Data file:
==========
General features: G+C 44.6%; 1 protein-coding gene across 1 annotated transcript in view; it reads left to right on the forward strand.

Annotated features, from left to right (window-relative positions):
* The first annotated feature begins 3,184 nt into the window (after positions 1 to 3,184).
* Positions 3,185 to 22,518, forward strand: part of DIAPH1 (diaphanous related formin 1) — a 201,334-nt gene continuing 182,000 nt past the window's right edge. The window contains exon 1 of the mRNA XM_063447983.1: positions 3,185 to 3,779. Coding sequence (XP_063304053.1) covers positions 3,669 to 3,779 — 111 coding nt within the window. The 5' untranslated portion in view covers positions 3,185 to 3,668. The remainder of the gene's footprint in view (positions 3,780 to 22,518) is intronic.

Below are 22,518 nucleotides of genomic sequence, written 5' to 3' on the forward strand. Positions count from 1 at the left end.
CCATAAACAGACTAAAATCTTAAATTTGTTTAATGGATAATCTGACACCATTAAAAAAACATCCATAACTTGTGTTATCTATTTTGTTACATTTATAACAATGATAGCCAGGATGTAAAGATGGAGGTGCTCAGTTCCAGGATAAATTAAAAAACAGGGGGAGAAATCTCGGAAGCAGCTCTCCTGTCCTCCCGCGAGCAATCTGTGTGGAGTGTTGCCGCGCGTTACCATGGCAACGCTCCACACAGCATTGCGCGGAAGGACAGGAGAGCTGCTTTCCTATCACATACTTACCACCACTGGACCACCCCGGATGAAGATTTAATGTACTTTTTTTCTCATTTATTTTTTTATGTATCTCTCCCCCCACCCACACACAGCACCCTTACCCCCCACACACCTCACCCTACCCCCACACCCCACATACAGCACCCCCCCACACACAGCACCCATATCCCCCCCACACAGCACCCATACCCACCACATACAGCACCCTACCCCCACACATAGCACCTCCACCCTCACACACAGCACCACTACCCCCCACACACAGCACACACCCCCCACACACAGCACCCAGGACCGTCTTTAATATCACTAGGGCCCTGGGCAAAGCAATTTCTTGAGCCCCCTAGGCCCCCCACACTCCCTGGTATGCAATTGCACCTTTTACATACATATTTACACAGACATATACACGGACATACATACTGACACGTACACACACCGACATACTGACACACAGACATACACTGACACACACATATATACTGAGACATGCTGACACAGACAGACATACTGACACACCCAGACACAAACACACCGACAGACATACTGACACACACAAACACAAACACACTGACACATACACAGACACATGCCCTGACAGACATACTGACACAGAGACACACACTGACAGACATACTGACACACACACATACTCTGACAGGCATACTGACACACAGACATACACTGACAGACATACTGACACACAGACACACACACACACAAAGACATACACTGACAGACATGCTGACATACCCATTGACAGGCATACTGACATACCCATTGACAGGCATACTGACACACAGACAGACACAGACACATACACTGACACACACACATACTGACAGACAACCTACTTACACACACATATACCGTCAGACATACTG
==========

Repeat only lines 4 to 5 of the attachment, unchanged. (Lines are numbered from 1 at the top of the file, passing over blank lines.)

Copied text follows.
* Positions 3,185 to 22,518, forward strand: part of DIAPH1 (diaphanous related formin 1) — a 201,334-nt gene continuing 182,000 nt past the window's right edge. The window contains exon 1 of the mRNA XM_063447983.1: positions 3,185 to 3,779. Coding sequence (XP_063304053.1) covers positions 3,669 to 3,779 — 111 coding nt within the window. The 5' untranslated portion in view covers positions 3,185 to 3,668. The remainder of the gene's footprint in view (positions 3,780 to 22,518) is intronic.

Below are 22,518 nucleotides of genomic sequence, written 5' to 3' on the forward strand. Positions count from 1 at the left end.